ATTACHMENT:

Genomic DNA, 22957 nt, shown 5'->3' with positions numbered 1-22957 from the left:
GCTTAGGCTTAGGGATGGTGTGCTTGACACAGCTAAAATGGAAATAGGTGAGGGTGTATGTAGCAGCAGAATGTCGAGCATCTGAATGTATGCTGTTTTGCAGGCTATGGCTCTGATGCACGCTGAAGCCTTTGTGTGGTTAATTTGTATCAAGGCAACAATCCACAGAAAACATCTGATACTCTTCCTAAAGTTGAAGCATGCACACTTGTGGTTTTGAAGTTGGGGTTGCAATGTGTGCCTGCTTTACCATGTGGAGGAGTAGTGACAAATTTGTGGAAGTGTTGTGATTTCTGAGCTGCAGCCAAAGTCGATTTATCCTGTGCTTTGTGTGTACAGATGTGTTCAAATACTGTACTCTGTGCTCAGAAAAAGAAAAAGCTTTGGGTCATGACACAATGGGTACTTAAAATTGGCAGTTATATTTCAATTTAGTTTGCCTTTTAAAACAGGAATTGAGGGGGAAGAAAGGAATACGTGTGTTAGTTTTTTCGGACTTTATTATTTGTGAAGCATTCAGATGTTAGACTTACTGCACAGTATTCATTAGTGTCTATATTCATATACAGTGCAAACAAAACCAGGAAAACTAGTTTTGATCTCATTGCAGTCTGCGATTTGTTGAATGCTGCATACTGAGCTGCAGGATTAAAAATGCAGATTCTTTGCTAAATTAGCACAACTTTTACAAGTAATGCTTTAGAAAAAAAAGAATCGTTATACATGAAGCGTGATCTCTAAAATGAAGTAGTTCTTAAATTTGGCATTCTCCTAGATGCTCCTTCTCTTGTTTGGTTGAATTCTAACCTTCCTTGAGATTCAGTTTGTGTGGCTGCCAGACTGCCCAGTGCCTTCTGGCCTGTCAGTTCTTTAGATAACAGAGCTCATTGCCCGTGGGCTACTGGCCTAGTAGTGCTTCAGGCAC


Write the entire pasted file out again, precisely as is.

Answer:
Genomic DNA, 22957 nt, shown 5'->3' with positions numbered 1-22957 from the left:
GCTTAGGCTTAGGGATGGTGTGCTTGACACAGCTAAAATGGAAATAGGTGAGGGTGTATGTAGCAGCAGAATGTCGAGCATCTGAATGTATGCTGTTTTGCAGGCTATGGCTCTGATGCACGCTGAAGCCTTTGTGTGGTTAATTTGTATCAAGGCAACAATCCACAGAAAACATCTGATACTCTTCCTAAAGTTGAAGCATGCACACTTGTGGTTTTGAAGTTGGGGTTGCAATGTGTGCCTGCTTTACCATGTGGAGGAGTAGTGACAAATTTGTGGAAGTGTTGTGATTTCTGAGCTGCAGCCAAAGTCGATTTATCCTGTGCTTTGTGTGTACAGATGTGTTCAAATACTGTACTCTGTGCTCAGAAAAAGAAAAAGCTTTGGGTCATGACACAATGGGTACTTAAAATTGGCAGTTATATTTCAATTTAGTTTGCCTTTTAAAACAGGAATTGAGGGGGAAGAAAGGAATACGTGTGTTAGTTTTTTCGGACTTTATTATTTGTGAAGCATTCAGATGTTAGACTTACTGCACAGTATTCATTAGTGTCTATATTCATATACAGTGCAAACAAAACCAGGAAAACTAGTTTTGATCTCATTGCAGTCTGCGATTTGTTGAATGCTGCATACTGAGCTGCAGGATTAAAAATGCAGATTCTTTGCTAAATTAGCACAACTTTTACAAGTAATGCTTTAGAAAAAAAAGAATCGTTATACATGAAGCGTGATCTCTAAAATGAAGTAGTTCTTAAATTTGGCATTCTCCTAGATGCTCCTTCTCTTGTTTGGTTGAATTCTAACCTTCCTTGAGATTCAGTTTGTGTGGCTGCCAGACTGCCCAGTGCCTTCTGGCCTGTCAGTTCTTTAGATAACAGAGCTCATTGCCCGTGGGCTACTGGCCTAGTAGTGCTTCAGGCAC